This week I was fortunate enough to attend a talk given by Alex McLean for DefShef – a group for functional programming enthusiasts – on the 9th of Feburary. Whilst the talk was intended to address the implementation of Tidal in Haskell, Alex instead focused mainly on features of Tidal and their uses, as well as giving a demonstration.
For me, this talk clarified certain features of Tidal which I wasn’t 100% clear on, such as the difference in use between squared brackets and curly braces in pattern creation (squared ensuring that multiple patterns’ elements all occur within a fixed time (polymetric) and curly allowing multiple patterns to have different timing (subdivided)).
I’ve created a simple graph (below) to represent the differences between the two.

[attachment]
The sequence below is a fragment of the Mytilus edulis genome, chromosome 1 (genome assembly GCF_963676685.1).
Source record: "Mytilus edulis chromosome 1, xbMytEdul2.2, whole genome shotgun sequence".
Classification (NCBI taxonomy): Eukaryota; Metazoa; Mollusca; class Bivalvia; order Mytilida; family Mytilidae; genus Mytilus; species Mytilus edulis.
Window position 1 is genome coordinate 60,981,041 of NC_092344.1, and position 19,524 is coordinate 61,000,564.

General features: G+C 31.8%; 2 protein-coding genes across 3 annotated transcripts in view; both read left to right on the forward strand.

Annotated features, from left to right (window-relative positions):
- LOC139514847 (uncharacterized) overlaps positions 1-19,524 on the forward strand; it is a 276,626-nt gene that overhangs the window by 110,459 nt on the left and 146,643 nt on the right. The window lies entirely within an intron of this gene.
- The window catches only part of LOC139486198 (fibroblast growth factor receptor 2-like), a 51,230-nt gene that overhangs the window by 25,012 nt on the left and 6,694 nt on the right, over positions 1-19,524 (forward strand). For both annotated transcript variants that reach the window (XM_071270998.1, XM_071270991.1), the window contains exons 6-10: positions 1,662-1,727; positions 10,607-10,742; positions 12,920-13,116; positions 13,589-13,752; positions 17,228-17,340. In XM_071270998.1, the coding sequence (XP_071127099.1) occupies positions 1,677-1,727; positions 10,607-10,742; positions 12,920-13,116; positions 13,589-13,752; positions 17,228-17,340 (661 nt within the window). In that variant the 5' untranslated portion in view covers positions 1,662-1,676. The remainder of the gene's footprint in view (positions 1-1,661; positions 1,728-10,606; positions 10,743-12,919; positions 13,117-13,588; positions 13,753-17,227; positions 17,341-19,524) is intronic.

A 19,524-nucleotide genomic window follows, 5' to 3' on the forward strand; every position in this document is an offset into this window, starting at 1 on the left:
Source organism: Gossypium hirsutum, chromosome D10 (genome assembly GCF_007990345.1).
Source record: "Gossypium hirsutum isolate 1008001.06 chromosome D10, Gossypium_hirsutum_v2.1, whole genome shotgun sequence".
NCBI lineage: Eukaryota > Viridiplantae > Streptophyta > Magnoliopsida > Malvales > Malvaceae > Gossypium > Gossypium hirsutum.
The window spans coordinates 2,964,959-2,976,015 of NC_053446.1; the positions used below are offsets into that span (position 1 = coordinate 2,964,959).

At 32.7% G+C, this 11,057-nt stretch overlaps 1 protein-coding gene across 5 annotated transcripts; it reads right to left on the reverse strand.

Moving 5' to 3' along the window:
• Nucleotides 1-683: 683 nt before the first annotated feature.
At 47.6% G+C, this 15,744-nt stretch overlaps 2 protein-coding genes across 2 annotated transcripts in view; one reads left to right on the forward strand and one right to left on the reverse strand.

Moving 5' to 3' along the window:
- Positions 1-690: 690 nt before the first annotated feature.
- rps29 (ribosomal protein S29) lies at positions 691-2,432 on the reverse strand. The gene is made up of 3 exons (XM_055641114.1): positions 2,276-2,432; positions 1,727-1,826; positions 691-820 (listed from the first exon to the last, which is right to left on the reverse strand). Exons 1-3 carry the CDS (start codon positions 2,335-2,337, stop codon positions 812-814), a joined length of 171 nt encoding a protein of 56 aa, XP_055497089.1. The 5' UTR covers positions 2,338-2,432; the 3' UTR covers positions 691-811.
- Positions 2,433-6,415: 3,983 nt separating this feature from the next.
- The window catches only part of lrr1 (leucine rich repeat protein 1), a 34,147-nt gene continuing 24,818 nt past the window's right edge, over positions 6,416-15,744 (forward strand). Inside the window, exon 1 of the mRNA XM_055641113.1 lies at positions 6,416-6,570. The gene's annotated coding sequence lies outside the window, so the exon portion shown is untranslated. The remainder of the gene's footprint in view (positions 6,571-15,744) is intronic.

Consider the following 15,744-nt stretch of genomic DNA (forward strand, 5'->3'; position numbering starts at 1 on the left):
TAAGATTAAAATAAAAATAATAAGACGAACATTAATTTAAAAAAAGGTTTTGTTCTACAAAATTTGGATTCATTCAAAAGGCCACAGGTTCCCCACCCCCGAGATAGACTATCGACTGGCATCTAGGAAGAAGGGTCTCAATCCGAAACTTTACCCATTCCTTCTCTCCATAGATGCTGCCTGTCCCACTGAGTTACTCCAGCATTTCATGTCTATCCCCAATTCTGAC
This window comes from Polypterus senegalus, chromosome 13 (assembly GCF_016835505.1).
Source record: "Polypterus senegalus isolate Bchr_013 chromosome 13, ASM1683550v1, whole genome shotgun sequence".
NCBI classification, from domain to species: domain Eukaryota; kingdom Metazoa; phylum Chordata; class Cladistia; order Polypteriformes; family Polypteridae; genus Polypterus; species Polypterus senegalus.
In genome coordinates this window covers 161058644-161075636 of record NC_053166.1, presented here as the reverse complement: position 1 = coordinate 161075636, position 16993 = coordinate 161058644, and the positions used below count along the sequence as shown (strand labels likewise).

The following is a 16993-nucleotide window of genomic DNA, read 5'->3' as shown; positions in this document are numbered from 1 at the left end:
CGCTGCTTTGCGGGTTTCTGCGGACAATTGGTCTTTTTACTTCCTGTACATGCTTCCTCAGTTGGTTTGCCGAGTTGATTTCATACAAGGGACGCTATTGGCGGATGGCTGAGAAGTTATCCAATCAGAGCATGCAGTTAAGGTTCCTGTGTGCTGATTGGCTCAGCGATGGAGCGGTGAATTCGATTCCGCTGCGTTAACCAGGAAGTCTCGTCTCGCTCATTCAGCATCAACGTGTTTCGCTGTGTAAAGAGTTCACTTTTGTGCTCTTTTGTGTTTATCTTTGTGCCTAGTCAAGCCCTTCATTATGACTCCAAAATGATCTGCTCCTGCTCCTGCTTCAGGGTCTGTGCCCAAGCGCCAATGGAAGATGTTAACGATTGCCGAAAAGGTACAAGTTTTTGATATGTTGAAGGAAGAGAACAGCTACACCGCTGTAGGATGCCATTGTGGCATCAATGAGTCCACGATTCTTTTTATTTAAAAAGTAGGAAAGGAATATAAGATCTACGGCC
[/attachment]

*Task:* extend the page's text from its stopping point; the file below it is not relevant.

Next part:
This talk also made me aware of features of Tidal which I wasn’t aware of, either due to them being new developments or because I had not found any documentation for them. One example of this is the crossfade feature, which is included in the newest release of Tidal.
Alex also discussed the every, often, sometimes and rarely modifiers, which can be used to add effects to your expression at different intervals. I was previously aware of the “every” keyword, but didn’t realise there was a range of similar keywords to use.
Provided Alex is not busy on the performance day, he said he may attend.